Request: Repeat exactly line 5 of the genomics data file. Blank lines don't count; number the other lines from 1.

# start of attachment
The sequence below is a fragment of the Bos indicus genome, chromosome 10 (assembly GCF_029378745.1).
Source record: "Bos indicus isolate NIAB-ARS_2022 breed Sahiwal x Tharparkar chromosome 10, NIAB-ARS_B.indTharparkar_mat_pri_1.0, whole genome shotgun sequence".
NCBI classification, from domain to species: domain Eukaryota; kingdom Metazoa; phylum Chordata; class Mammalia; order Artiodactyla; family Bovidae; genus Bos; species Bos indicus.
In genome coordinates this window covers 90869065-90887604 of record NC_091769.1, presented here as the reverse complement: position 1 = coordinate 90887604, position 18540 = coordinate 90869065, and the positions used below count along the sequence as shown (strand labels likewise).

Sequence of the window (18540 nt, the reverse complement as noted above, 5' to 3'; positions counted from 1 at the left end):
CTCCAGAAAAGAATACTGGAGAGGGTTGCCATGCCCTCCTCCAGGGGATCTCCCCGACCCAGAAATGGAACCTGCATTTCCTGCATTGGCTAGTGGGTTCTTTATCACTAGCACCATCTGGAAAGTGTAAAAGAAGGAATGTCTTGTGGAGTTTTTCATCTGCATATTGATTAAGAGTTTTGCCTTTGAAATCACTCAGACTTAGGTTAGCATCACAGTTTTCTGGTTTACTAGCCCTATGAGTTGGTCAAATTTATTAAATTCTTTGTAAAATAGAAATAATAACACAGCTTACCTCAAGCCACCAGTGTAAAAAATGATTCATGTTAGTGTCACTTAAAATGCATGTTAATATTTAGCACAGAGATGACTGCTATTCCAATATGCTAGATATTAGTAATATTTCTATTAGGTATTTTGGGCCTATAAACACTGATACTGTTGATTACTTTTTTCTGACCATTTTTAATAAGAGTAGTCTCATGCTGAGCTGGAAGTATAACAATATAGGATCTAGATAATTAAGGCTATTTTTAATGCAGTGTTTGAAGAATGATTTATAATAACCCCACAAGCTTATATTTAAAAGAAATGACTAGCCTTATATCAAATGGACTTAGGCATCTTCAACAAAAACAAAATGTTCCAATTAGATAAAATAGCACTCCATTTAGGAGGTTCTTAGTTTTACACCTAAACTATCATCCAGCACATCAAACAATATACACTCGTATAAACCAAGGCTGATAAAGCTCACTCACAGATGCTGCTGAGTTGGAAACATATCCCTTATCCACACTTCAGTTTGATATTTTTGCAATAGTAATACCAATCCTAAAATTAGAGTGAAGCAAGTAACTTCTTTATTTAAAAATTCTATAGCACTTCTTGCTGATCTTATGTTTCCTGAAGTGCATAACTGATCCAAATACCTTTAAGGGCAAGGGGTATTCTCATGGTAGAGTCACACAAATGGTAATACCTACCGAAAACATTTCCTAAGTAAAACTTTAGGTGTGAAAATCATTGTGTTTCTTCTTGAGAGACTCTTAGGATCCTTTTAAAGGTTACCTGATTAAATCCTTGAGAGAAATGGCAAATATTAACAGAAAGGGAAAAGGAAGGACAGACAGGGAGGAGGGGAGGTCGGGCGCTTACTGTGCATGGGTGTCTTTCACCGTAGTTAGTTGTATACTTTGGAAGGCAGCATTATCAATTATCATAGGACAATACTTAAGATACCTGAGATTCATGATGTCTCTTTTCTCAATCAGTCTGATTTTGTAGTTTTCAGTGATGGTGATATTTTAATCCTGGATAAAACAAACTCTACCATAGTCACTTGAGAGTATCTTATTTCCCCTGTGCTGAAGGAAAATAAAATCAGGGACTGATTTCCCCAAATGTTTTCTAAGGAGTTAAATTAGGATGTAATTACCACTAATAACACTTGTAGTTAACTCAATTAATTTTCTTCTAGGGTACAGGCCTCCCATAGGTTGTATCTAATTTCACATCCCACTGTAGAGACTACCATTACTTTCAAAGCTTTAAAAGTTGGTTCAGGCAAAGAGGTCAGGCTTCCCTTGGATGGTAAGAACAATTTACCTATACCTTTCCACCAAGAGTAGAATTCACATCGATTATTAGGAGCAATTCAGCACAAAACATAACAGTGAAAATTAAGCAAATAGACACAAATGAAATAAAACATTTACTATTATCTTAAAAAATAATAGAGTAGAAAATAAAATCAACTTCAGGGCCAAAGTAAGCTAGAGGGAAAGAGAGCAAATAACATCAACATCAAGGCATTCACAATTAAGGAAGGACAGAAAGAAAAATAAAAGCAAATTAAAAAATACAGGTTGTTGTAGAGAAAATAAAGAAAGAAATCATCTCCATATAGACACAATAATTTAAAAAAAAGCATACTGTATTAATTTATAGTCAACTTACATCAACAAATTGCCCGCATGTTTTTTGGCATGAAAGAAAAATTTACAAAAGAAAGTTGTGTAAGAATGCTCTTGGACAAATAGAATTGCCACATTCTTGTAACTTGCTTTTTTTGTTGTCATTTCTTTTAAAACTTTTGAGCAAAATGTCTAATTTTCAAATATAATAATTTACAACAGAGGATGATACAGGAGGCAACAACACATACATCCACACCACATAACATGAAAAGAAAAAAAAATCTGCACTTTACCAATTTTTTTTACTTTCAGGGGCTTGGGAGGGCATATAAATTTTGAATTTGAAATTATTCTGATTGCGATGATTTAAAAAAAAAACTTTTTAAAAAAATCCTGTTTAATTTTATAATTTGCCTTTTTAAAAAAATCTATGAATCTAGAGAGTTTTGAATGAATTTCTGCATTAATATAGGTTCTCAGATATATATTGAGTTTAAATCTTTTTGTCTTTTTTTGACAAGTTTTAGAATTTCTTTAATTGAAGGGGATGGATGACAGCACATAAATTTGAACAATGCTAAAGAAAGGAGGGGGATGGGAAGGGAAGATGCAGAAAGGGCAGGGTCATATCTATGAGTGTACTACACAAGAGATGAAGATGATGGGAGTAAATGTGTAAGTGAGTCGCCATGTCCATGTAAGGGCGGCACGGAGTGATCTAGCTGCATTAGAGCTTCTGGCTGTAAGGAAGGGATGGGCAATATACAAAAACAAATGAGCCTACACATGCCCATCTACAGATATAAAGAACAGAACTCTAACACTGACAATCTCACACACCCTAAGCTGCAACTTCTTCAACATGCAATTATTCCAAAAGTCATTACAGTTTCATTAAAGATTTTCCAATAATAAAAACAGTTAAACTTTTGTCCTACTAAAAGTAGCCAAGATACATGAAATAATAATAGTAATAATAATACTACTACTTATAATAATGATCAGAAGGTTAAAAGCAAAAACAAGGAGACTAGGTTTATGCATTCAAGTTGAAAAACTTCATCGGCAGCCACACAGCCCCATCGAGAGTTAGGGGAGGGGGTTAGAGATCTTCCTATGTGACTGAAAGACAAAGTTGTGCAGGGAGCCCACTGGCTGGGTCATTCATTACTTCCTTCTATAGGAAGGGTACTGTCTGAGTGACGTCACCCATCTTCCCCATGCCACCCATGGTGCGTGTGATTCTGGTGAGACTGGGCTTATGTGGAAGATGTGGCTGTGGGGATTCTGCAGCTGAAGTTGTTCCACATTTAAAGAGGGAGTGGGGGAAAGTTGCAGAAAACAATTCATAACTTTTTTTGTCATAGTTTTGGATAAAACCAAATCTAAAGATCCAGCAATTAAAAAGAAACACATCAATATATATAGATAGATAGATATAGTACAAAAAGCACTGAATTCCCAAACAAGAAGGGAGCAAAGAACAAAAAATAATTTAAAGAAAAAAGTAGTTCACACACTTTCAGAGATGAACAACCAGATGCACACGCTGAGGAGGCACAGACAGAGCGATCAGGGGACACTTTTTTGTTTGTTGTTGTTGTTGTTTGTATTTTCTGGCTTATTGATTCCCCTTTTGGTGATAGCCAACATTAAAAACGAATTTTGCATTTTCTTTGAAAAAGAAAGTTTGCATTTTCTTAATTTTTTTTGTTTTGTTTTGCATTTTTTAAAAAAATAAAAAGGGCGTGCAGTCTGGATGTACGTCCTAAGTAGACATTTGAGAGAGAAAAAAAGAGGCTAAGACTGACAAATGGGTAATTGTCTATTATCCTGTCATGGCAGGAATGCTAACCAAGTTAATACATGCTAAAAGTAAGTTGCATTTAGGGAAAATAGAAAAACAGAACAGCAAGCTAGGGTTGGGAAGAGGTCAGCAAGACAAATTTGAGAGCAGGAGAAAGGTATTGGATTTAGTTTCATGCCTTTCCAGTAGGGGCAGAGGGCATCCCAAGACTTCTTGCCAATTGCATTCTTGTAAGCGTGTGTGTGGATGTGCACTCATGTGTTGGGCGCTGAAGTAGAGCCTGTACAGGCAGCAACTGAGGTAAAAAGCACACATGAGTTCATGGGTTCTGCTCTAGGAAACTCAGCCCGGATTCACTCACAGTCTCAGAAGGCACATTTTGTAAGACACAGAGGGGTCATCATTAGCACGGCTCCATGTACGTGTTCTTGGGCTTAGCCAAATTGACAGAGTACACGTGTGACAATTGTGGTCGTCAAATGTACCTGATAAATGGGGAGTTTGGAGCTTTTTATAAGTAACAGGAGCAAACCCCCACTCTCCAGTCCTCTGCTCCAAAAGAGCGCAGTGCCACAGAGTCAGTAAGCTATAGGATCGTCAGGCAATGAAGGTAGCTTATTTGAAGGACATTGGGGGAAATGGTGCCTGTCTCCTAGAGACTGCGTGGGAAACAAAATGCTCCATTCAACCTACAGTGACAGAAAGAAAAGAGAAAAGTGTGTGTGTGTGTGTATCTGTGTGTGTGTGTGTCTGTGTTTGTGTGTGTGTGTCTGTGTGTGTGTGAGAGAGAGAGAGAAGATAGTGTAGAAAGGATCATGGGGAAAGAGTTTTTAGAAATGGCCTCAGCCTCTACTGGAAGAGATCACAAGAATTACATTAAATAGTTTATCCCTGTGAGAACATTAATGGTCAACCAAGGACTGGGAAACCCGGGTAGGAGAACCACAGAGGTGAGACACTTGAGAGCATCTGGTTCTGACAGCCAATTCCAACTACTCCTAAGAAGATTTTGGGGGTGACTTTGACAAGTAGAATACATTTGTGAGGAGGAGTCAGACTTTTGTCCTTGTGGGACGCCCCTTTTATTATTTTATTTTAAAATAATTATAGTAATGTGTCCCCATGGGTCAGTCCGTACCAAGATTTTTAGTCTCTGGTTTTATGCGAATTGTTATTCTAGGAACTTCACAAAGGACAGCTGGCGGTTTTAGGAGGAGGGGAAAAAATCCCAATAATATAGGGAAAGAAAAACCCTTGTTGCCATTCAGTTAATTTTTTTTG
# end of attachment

Sequence of the window (18540 nt, the reverse complement as noted above, 5' to 3'; positions counted from 1 at the left end):